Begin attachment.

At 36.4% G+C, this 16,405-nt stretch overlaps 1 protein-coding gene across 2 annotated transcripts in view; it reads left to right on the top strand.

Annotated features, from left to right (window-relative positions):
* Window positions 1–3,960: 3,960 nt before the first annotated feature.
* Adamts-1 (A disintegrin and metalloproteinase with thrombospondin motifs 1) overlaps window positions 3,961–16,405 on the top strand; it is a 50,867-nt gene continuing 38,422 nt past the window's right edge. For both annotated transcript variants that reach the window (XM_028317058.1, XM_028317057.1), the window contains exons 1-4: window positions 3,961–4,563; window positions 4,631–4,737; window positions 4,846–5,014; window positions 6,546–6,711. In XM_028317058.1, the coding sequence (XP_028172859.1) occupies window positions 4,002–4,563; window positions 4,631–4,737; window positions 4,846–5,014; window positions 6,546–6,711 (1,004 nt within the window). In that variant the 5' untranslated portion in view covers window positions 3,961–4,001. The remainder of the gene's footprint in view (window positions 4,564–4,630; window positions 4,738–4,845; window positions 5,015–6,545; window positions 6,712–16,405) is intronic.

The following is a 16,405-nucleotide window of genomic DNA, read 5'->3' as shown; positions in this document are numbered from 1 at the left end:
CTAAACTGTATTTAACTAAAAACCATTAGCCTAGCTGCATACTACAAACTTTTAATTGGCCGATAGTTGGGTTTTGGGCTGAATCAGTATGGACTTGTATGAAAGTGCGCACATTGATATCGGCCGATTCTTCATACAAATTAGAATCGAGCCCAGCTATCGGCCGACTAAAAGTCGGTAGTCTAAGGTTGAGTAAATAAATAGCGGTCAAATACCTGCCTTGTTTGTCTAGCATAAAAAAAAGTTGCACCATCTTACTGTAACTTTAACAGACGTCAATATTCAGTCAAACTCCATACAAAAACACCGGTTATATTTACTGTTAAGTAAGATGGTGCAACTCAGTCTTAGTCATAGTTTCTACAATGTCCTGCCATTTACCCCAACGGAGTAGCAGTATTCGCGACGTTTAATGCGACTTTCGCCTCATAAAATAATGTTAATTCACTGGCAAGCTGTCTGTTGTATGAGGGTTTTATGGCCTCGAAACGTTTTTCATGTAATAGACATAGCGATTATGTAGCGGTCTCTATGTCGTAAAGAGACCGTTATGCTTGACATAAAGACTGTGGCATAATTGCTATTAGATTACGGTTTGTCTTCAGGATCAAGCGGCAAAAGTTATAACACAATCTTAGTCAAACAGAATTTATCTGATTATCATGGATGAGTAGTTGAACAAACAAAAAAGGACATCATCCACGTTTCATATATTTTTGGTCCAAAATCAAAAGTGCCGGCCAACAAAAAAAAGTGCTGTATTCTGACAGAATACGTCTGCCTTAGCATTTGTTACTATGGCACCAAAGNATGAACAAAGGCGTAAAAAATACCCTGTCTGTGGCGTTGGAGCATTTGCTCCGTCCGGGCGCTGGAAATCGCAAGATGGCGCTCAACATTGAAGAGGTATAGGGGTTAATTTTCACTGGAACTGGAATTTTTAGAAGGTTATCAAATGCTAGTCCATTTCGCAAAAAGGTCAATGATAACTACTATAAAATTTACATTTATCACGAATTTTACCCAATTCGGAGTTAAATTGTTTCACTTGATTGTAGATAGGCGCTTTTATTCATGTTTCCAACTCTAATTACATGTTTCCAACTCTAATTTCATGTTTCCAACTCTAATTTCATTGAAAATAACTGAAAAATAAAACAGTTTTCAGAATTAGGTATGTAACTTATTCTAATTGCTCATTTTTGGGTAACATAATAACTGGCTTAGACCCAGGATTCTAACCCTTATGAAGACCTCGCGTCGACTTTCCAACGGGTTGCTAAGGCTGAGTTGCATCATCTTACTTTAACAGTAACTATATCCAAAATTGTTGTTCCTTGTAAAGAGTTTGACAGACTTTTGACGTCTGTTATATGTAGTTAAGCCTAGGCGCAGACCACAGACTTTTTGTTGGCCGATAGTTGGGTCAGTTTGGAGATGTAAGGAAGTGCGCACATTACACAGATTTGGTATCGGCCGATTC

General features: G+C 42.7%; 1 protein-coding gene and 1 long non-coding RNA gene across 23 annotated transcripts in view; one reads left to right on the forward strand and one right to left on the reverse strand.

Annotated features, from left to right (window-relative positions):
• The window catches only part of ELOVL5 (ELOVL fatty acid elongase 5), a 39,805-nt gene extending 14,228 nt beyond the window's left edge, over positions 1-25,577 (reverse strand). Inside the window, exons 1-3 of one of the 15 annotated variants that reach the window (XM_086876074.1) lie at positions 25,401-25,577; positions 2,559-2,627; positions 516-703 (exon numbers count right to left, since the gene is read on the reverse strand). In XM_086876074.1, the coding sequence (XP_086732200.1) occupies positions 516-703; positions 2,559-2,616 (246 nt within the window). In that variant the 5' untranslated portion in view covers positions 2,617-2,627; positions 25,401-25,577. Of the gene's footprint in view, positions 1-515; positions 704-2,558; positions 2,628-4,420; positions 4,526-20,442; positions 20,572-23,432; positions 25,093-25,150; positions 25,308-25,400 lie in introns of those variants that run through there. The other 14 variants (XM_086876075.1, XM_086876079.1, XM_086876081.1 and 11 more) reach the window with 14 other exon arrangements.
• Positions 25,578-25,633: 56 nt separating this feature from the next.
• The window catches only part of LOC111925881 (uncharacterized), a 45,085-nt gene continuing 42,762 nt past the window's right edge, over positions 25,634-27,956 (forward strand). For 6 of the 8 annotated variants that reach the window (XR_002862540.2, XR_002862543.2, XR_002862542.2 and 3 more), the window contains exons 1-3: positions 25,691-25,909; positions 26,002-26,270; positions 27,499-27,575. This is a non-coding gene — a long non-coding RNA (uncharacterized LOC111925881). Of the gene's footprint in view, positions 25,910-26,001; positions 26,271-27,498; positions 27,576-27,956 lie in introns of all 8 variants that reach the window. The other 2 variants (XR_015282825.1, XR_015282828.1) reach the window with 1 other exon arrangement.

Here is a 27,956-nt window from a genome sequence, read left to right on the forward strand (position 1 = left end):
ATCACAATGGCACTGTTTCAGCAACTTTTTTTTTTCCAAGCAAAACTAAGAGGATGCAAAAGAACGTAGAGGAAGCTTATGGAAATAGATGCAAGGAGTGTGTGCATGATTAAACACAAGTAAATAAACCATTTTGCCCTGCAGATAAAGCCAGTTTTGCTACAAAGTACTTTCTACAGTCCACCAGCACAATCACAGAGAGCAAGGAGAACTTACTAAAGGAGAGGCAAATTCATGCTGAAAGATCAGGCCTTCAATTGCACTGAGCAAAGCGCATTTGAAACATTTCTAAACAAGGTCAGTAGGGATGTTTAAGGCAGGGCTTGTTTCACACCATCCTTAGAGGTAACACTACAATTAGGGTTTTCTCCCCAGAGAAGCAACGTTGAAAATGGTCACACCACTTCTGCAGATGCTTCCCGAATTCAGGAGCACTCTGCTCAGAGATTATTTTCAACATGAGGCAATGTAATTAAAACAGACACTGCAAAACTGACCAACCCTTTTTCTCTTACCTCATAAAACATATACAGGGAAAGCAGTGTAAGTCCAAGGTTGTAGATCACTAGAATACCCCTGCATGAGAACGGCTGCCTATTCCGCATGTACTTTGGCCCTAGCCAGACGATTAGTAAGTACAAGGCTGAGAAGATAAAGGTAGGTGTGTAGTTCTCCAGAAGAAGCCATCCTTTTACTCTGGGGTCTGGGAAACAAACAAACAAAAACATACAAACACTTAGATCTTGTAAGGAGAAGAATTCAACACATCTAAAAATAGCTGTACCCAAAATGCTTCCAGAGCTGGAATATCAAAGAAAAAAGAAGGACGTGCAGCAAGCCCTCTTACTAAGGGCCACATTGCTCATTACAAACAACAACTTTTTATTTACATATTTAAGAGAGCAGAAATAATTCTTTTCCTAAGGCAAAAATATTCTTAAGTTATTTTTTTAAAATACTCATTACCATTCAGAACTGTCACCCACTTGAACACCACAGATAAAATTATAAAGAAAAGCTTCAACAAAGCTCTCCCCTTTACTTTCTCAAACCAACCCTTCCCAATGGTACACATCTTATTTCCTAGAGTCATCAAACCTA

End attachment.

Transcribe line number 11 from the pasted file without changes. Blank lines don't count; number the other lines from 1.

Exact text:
• The window catches only part of LOC111925881 (uncharacterized), a 45,085-nt gene continuing 42,762 nt past the window's right edge, over positions 25,634-27,956 (forward strand). For 6 of the 8 annotated variants that reach the window (XR_002862540.2, XR_002862543.2, XR_002862542.2 and 3 more), the window contains exons 1-3: positions 25,691-25,909; positions 26,002-26,270; positions 27,499-27,575. This is a non-coding gene — a long non-coding RNA (uncharacterized LOC111925881). Of the gene's footprint in view, positions 25,910-26,001; positions 26,271-27,498; positions 27,576-27,956 lie in introns of all 8 variants that reach the window. The other 2 variants (XR_015282825.1, XR_015282828.1) reach the window with 1 other exon arrangement.